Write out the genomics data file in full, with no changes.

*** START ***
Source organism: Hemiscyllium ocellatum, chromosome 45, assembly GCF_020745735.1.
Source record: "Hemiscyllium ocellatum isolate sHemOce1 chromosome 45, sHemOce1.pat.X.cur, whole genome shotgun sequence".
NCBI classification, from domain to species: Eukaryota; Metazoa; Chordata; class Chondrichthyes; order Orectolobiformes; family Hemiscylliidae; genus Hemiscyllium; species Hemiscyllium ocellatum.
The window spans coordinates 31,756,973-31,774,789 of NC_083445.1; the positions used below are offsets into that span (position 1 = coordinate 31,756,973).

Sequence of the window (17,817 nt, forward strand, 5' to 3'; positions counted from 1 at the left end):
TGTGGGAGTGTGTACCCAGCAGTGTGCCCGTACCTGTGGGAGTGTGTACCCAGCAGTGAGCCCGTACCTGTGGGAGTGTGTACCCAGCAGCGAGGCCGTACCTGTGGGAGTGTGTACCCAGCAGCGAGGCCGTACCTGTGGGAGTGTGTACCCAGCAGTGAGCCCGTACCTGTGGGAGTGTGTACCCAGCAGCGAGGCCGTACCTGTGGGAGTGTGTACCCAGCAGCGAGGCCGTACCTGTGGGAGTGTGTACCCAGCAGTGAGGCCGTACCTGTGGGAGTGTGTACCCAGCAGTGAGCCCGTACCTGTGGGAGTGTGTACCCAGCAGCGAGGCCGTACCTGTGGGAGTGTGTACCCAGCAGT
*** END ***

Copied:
Source organism: Hemiscyllium ocellatum, chromosome 45, assembly GCF_020745735.1.
Source record: "Hemiscyllium ocellatum isolate sHemOce1 chromosome 45, sHemOce1.pat.X.cur, whole genome shotgun sequence".
NCBI classification, from domain to species: Eukaryota; Metazoa; Chordata; class Chondrichthyes; order Orectolobiformes; family Hemiscylliidae; genus Hemiscyllium; species Hemiscyllium ocellatum.
The window spans coordinates 31,756,973-31,774,789 of NC_083445.1; the positions used below are offsets into that span (position 1 = coordinate 31,756,973).

Sequence of the window (17,817 nt, forward strand, 5' to 3'; positions counted from 1 at the left end):
TGTGGGAGTGTGTACCCAGCAGTGTGCCCGTACCTGTGGGAGTGTGTACCCAGCAGTGAGCCCGTACCTGTGGGAGTGTGTACCCAGCAGCGAGGCCGTACCTGTGGGAGTGTGTACCCAGCAGCGAGGCCGTACCTGTGGGAGTGTGTACCCAGCAGTGAGCCCGTACCTGTGGGAGTGTGTACCCAGCAGCGAGGCCGTACCTGTGGGAGTGTGTACCCAGCAGCGAGGCCGTACCTGTGGGAGTGTGTACCCAGCAGTGAGGCCGTACCTGTGGGAGTGTGTACCCAGCAGTGAGCCCGTACCTGTGGGAGTGTGTACCCAGCAGCGAGGCCGTACCTGTGGGAGTGTGTACCCAGCAGT